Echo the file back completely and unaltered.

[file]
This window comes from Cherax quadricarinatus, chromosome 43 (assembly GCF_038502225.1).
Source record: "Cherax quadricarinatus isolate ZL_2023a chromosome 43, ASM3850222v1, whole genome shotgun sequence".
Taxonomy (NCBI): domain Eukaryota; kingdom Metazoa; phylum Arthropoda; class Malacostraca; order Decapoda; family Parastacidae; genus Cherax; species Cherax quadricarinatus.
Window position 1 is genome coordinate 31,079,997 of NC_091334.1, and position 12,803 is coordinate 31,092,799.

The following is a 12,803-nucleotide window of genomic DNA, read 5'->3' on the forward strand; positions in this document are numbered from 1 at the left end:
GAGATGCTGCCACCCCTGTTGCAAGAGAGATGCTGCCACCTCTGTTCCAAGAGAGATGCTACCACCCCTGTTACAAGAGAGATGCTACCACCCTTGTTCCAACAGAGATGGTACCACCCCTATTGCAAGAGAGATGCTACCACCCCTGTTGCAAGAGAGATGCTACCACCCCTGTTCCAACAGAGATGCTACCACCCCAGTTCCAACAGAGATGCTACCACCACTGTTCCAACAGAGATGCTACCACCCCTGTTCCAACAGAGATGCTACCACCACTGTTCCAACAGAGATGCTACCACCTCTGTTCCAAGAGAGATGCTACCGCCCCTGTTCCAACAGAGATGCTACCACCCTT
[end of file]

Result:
This window comes from Cherax quadricarinatus, chromosome 43 (assembly GCF_038502225.1).
Source record: "Cherax quadricarinatus isolate ZL_2023a chromosome 43, ASM3850222v1, whole genome shotgun sequence".
Taxonomy (NCBI): domain Eukaryota; kingdom Metazoa; phylum Arthropoda; class Malacostraca; order Decapoda; family Parastacidae; genus Cherax; species Cherax quadricarinatus.
Window position 1 is genome coordinate 31,079,997 of NC_091334.1, and position 12,803 is coordinate 31,092,799.

The following is a 12,803-nucleotide window of genomic DNA, read 5'->3' on the forward strand; positions in this document are numbered from 1 at the left end:
GAGATGCTGCCACCCCTGTTGCAAGAGAGATGCTGCCACCTCTGTTCCAAGAGAGATGCTACCACCCCTGTTACAAGAGAGATGCTACCACCCTTGTTCCAACAGAGATGGTACCACCCCTATTGCAAGAGAGATGCTACCACCCCTGTTGCAAGAGAGATGCTACCACCCCTGTTCCAACAGAGATGCTACCACCCCAGTTCCAACAGAGATGCTACCACCACTGTTCCAACAGAGATGCTACCACCCCTGTTCCAACAGAGATGCTACCACCACTGTTCCAACAGAGATGCTACCACCTCTGTTCCAAGAGAGATGCTACCGCCCCTGTTCCAACAGAGATGCTACCACCCTT